Rebecca Nelson (DipML(German) 2002/ BE 2005/ LLB(Hons) 2005)

9 April 2014

Rebecca Nelson (DipML(German) 2002, BE(EnvEng) 2005, LLB(Hons) 2005) was the recipient of the 2013/2014 Mahla Pearlman Award for the Australian Young Environmental Lawyer of the Year.

"It's an enormous honour, particularly given Mahla Pearlman's awe-inspiring reputation as a lawyer and contributor to the community," Ms Nelson says on being recognised for her research and work in groundwater law.

What attracted you to environmental law and in particular working with water legislation?

I always knew that I wanted to work in an environmental field. I chose to study a combined Environmental Engineering and Law degree at the University of Melbourne because I thought both disciplines bestowed enormous powers to deal with environmental problems. I found through summer clerkships in the environmental law sections of various law firms that I thoroughly enjoyed the legal approach. Water is a natural focus for me, given the water focus of environmental engineering at Melbourne, and the mentorship of Sandy Clark (now Emeritus Professor at MLS).

How did your project evolve from an honours thesis to the work that has granted this recognition?

My honours thesis focused on law and policy for integrated catchment management, which promotes the integrated treatment of watershed-level problems. One of those problems, which I outlined in my thesis, is the treatment of groundwater and surface water together. That ongoing challenge then became the focus of the Comparative Groundwater Law and Policy Program, which I lead as a joint initiative between the United States Studies Centre at the University of Sydney and two Stanford University research institutes.

You studied groundwater law at Stanford University after a couple of years working at Blake Dawson (Ashurst) and the Murray-Darling Basin Commission. What made you decide to go to America and how did it help you bring what you learnt to an Australian perspective?

I found working as a practising lawyer immensely rewarding. But it also made me aware of larger law and policy problems, into which practising lawyers rarely have time to delve. These problems really need a concerted research effort. Given the similarities in water challenges experienced by Australia and the western US, Stanford was a natural choice. My academic (Masters and doctoral) work there, as well as my work leading the Comparative Groundwater Law and Policy Program, has always explicitly sought to share useful law and policy lessons between the western US and Australia.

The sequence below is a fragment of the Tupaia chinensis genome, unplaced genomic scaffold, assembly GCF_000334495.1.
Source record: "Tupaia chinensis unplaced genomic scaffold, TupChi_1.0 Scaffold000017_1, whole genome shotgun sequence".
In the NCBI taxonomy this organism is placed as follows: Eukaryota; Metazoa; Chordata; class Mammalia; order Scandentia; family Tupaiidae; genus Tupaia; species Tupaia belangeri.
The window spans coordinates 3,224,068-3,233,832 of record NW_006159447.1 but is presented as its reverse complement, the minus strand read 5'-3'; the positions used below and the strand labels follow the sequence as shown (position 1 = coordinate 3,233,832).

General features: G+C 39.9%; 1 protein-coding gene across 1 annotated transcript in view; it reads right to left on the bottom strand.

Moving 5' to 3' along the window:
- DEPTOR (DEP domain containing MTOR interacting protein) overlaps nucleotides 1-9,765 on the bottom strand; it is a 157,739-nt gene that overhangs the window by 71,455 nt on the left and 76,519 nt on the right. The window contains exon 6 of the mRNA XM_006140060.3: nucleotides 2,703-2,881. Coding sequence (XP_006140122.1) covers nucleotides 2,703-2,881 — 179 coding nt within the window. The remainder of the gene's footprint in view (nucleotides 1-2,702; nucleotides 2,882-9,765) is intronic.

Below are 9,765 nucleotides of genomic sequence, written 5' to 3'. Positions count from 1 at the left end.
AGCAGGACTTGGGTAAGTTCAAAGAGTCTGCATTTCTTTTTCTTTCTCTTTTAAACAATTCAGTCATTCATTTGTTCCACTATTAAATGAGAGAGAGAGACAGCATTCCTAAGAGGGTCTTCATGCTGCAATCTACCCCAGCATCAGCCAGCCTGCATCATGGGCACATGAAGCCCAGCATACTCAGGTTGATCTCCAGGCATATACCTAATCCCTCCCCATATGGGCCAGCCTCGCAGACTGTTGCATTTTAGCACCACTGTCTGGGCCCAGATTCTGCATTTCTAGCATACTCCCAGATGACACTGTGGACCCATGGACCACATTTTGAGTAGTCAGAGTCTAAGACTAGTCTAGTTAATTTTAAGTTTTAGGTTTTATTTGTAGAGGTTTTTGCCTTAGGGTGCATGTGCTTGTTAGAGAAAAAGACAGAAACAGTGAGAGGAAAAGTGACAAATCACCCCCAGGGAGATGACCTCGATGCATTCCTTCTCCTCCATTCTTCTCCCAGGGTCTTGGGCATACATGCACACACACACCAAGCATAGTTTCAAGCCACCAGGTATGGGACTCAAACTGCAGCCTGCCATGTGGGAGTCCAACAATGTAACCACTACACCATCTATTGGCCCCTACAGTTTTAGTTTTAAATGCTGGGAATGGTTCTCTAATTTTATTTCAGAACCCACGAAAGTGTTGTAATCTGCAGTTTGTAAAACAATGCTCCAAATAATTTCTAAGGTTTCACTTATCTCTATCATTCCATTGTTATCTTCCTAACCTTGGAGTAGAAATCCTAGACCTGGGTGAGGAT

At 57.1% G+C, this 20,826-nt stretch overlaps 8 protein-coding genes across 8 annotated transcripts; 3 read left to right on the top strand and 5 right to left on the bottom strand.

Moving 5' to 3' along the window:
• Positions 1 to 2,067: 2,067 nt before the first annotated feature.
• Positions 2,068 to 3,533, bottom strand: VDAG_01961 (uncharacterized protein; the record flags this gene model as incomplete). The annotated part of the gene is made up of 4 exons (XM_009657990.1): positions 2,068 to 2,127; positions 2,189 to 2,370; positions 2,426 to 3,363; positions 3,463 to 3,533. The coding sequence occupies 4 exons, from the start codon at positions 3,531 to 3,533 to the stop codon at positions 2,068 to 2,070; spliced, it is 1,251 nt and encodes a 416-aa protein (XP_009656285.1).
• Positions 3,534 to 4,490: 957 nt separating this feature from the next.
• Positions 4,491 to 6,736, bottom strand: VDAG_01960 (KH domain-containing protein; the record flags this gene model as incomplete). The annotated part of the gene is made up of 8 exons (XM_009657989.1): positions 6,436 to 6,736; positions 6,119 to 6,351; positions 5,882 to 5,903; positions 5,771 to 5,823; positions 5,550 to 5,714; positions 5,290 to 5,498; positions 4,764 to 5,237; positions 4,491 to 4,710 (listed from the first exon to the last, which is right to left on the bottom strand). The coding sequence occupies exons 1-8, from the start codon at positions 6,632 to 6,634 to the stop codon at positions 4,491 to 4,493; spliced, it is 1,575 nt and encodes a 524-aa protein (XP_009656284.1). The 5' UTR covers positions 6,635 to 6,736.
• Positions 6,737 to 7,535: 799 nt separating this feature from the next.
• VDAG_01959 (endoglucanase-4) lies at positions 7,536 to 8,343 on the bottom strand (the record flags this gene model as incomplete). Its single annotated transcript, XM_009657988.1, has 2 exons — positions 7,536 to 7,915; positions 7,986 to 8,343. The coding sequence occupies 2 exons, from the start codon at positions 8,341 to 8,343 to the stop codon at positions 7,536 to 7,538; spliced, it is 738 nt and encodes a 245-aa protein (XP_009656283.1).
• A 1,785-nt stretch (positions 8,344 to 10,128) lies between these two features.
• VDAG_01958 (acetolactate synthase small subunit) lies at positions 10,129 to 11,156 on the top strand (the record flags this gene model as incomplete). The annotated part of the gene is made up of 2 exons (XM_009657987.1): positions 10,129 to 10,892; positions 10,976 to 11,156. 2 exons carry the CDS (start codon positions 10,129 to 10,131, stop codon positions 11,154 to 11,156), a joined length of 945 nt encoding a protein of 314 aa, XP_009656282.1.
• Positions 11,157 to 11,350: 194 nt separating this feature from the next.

What do you find exciting or interesting about working in this field of law?

Water law deals with challenges that are widespread throughout many parts of the world where water resources are under pressure, so it provides great scope for dealing with issues that are important at a global scale. Water issues also bring to bear what are, to my mind, the key tensions and challenges that we have to deal with in the environmental sphere: to what extent should we provide for ecological uses versus human consumptive uses of resources, and to what extent can we do both at the same time? Having an engineering background, the interdisciplinary aspects of water resources problems are also particularly fascinating to me.

You've done some volunteer work with indigenous communities and their entitlements to water. How has this experience impacted your work?

As a young lawyer I travelled to Arabunna country in northern South Australia, at the invitation of a local indigenous leader, who wanted lawyers to understand the Arabunna perspective on local resources issues. It was a wonderful initiative, and one that first demonstrated to me, in a visceral way, how ecologically and culturally significant groundwater-dependent ecosystems could be. I later volunteered in work to seek heritage status for important assets on Arabunna country. Overall, the experience reinforced the importance of effective law and policy frameworks for regulating groundwater, in particular, which has been my focus for the last five years.

Water law is an area of growing importance as we move into the 21st century. What issues are you most passionate about or would like to make a difference to in the next few years?

To some, water law might seem like a narrow topic, but there is an incredible range of crucial water law and regulatory issues that will need addressing over the next few years. To name just a few – providing sufficient water for environmental purposes, particularly where that means affecting existing management practices or entitlements; better catering for indigenous values in water systems; ensuring that water laws can adapt to a changed climate; I'd like to make a difference in each of these interlinked issues … through empirical research and advice that focuses on implementation challenges on the ground, as they are experienced by water agencies and their stakeholders.